notice. Location: Room 226, Dirksen Building.
10:00 AM. The Senate Finance
Committee (SFC) will hold a hearing titled "The Role of Trade and Technology
in 21st Century Manufacturing". The witnesses will be
Jacklyn Sturm (Intel), Ray Kimber (Consumer Electronics Association), and
Stephen Ezell (Information Technology and Innovation Foundation). See,
notice. Location: Room 215, Dirksen Building.
1:00 PM. The U.S.
Telecom will host a webcast presentation titled "Successful FTTP Deployment
Strategies for MDUs". The speaker will be Kevin McClain. Free. See,
1:00 - 2:00 PM. The American
Bar Association (ABA) will host a webcast panel discussion titled "Talking SMAC:
Contracting for Social, Mobile, Analytics and Cloud Computing". The speakers will be
Lei Shen, Mark Oram, Mark Irving, and Joseph Pennell. Prices vary. CLE credits. See,
2:00 PM. The
Senate Commerce Committee (SCC) will hold a
hearing titled "The Federal Research Portfolio: Capitalizing on Investments in
R&D". The witnesses will be Vinton Cerf (Google), Mariette DiChristina
(Scientific American), Neal Lane (Rice University), and Stephen Fienberg (Carnegie Mellon
University). Webcast. Location: Room 253, Russell Building.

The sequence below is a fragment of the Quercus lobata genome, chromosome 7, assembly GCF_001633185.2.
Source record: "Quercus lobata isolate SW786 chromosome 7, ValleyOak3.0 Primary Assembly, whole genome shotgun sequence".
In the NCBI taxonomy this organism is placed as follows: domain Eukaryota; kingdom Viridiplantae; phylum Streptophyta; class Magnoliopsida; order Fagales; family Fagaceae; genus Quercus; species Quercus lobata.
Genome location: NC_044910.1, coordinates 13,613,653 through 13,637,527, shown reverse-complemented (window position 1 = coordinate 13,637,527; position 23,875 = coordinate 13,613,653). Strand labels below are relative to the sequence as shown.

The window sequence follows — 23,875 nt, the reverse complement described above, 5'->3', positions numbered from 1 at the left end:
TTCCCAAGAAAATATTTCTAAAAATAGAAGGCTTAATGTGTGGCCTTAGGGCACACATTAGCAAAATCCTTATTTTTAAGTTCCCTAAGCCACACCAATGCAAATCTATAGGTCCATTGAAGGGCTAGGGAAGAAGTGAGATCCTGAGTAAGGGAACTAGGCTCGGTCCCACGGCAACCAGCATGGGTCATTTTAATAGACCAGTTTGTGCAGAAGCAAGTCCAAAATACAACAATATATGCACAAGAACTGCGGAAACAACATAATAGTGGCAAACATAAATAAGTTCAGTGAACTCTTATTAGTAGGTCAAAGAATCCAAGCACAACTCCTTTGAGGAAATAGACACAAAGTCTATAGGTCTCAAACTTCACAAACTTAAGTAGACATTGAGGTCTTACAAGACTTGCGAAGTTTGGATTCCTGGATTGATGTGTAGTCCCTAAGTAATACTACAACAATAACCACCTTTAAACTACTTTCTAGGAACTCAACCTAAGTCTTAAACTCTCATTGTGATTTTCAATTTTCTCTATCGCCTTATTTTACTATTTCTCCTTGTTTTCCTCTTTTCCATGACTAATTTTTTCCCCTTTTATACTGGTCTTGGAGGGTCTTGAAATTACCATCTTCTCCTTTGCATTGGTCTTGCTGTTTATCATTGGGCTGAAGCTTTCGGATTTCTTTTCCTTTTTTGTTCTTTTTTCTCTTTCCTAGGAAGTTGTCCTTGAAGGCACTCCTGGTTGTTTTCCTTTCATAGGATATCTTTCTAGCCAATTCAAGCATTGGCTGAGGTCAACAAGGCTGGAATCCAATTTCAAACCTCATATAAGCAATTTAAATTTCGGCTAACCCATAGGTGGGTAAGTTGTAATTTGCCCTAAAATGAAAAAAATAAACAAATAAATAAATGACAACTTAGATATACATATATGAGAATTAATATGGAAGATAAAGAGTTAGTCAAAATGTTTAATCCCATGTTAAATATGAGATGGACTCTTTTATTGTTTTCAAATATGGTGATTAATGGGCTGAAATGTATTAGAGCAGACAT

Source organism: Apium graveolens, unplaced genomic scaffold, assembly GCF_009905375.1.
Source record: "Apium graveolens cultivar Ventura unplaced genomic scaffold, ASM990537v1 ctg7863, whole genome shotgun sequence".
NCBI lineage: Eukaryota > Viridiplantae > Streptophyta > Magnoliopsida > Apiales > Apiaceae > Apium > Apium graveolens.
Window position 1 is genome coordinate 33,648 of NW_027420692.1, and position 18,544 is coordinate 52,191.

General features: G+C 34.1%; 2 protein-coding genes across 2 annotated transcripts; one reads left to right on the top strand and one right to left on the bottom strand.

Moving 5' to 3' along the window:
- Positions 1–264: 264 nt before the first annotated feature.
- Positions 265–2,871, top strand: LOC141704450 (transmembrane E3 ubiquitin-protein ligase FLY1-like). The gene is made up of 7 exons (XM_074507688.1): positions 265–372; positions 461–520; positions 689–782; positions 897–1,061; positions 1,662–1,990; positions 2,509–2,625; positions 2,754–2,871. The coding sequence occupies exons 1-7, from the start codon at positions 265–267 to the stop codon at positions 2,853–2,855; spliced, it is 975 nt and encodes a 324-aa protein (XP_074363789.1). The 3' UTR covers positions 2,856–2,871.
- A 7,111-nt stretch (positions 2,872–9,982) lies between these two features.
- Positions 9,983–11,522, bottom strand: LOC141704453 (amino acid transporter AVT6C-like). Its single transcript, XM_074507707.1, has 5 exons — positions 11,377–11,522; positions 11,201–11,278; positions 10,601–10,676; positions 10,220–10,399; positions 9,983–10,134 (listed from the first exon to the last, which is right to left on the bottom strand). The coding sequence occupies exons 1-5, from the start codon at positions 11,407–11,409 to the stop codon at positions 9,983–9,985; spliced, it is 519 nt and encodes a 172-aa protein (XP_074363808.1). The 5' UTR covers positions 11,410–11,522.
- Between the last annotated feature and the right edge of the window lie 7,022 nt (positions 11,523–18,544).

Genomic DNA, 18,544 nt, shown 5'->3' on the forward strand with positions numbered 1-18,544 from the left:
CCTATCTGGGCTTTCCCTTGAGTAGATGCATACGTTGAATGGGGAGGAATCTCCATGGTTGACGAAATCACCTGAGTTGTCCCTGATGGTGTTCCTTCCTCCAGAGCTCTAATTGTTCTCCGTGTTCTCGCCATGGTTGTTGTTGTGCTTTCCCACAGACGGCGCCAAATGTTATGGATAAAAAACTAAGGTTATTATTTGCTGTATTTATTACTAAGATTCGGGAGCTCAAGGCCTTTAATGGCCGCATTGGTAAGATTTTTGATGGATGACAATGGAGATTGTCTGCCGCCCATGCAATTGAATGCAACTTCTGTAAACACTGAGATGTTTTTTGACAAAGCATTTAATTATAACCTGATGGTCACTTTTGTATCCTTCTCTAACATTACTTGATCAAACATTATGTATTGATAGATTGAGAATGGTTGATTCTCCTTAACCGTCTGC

2:30 PM. The Senate
Intelligence Committee (SIC) will hold a closed hearing on undisclosed matters. See,
notice. Location: Room 219, Hart Building.
|Friday, July 18
Rep. Cantor's schedule
states that "no votes are expected in the House".
12:00 NOON - 1:15 PM. The Net Caucus will host a
panel discussion titled "The NSA Surveillance Programs: Assessing The Damage to
U.S. Commerce, Confidence & Credibility". The speakers will be Stewart Baker
(Steptoe & Johnson), Kevin Bankston (New America Foundation), Chris Hopfensperger
(BSA Software Alliance), and Shane Tews (American Enterprise Institute). Free. Open to
the public. Lunch will be served. See,
notice. Location: Room 2226, Rayburn Building.
12:00 NOON - 2:00 PM. The
Federalist Society will host a panel discussion titled "2014 Annual Supreme
Court Round Up". The price to attend ranges from $50 to $60. Lunch will be served.
notice. Location: Mayflower Hotel, 1127 Connecticut Ave., NW.
12:15 - 1:30 PM. The Federal Communications
Commission (FCC) will host an event at which Travis LeBlanc, acting
Chief of the FCC's Enforcement Bureau, will speak and receive questions and